Hearst and MediaNews Group have settled with San Francisco businessman Clint Reilly, who was suing the companies for antitrust violations. The deal announced this morning averts a trial that would have begun Monday in U.S. District Court in San Francisco that had the potential of forcing MediaNews to divest itself of the San Jose Mercury News, Contra Costa Times, Monterey Herald and St. Paul (Minn.) Pioneer Press. The MediaNews chain headed by Dean Singleton acquired those papers for $736 million in August 2006 with money from Hearst Corp., the Bill and Melinda Gates Foundation and other investors.
The deal calls for:
- • Hearst and MediaNews to limit their cooperative business efforts in the Bay Area. We will post more details about what this means when that information becomes available.
• the companies to renounce a proposed agreement to combine local distribution and national advertising operations.
• Reilly to get a seat on the editorial board of a MediaNews Group paper of his choosing for three years. MediaNews papers include the San Jose Mercury News, Contra Costa Times, Oakland Tribune and Marin Independent Journal. He can also recommend one member for the editorial boards of each of the chain’s other Bay Area papers for the same period, subject to the papers’ approval.
• Reilly to receive a quarter-page of free space for “personal copy” once a week in the local news sections of each of MediaNews’ Bay Area papers, also for three years. It will not be labeled as advertising.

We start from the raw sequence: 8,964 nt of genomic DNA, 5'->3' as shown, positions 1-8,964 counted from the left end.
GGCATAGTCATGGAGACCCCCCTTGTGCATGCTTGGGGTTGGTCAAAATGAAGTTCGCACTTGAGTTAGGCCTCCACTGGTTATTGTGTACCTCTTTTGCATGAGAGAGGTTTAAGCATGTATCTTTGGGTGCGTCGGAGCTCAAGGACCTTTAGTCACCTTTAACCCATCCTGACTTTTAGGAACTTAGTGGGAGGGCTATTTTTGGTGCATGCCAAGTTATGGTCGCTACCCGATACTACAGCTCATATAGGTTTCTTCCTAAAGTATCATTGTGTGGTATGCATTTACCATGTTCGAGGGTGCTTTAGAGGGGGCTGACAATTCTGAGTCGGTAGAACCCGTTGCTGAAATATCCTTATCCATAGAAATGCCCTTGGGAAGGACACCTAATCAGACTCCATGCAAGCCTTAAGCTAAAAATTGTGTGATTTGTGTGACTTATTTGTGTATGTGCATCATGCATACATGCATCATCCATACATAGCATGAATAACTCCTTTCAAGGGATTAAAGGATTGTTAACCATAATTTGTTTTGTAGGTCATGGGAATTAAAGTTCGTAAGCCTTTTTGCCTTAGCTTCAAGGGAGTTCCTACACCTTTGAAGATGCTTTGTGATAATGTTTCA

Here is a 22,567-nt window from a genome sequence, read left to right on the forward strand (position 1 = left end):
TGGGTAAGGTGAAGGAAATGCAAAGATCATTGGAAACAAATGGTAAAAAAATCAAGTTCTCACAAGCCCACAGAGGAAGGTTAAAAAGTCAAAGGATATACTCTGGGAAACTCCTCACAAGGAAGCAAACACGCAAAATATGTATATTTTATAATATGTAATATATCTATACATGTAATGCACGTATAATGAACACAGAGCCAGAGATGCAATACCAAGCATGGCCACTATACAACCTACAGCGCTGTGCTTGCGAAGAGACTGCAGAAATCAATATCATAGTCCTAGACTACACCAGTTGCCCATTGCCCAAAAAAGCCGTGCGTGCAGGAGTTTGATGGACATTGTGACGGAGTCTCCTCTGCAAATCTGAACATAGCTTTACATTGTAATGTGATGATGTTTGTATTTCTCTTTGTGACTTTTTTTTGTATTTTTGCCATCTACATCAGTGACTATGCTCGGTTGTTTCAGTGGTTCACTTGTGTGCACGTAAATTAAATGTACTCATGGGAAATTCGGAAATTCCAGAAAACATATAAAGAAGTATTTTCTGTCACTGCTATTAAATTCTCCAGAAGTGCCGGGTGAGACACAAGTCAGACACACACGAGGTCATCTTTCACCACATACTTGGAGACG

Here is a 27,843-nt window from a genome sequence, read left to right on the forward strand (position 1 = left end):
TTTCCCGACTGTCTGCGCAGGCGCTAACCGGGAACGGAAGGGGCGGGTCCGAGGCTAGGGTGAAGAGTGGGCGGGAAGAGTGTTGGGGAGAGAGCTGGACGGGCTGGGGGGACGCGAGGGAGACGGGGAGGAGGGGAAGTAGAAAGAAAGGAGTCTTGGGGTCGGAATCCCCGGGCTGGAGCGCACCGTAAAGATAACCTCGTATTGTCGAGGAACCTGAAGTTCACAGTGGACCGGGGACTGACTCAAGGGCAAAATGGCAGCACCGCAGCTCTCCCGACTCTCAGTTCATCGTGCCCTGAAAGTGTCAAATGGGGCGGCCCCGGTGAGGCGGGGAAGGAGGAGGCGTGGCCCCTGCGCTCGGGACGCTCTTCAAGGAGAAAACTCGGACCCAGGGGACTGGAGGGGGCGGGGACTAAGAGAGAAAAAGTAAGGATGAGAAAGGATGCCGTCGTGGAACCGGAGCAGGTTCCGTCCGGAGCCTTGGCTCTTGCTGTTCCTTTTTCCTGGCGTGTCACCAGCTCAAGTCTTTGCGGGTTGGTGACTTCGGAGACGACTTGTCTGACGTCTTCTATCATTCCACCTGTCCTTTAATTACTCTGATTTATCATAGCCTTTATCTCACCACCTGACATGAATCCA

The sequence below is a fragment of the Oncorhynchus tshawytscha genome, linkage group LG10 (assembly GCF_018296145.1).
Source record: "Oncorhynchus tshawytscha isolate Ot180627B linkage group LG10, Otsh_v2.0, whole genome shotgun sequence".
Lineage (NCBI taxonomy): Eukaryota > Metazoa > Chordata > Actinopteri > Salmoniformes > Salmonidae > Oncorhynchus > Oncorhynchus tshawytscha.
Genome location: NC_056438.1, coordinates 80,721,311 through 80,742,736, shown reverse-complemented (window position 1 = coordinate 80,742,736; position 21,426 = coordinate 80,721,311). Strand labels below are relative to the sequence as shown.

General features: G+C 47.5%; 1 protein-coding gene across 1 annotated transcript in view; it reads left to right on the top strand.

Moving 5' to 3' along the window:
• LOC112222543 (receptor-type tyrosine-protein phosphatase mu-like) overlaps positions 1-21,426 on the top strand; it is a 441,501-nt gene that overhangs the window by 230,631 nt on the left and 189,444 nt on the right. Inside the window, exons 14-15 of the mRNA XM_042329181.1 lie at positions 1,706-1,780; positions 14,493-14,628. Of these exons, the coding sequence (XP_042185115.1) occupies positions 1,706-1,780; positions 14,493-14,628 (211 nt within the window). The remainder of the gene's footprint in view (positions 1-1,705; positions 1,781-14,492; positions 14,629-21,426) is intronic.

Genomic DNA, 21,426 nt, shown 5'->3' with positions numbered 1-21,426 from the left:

• the companies to reimburse Reilly for his attorney fees. The amount hasn’t been disclosed. Reilly was represented by Joe Alioto.
• Reilly to receive agendas and minutes of the California Newspapers Partnership’s meetings, the entity through which MediaNews controls the Merc, Contra Costa Times and its other papers in the area.
• the unsealing of all records produced during the litigation.
Significantly, the Hearst’s Chronicle didn’t agree to give Reilly editorial space or a position on its editorial board.
Hearst said in a statement that the U.S. Justice Department was continuing a review of its deal with MediaNews and that it was confident the companies would be allowed to proceed with their plans.
Reilly said he was “very excited to see that the Chronicle has severed all business or potential editorial ties with MediaNews in the Bay Area.” He said his oversight will “ensure that there will be no reneging on these commitments and there will be vigorous competition between MediaNews papers and the Chronicle in San Francisco.”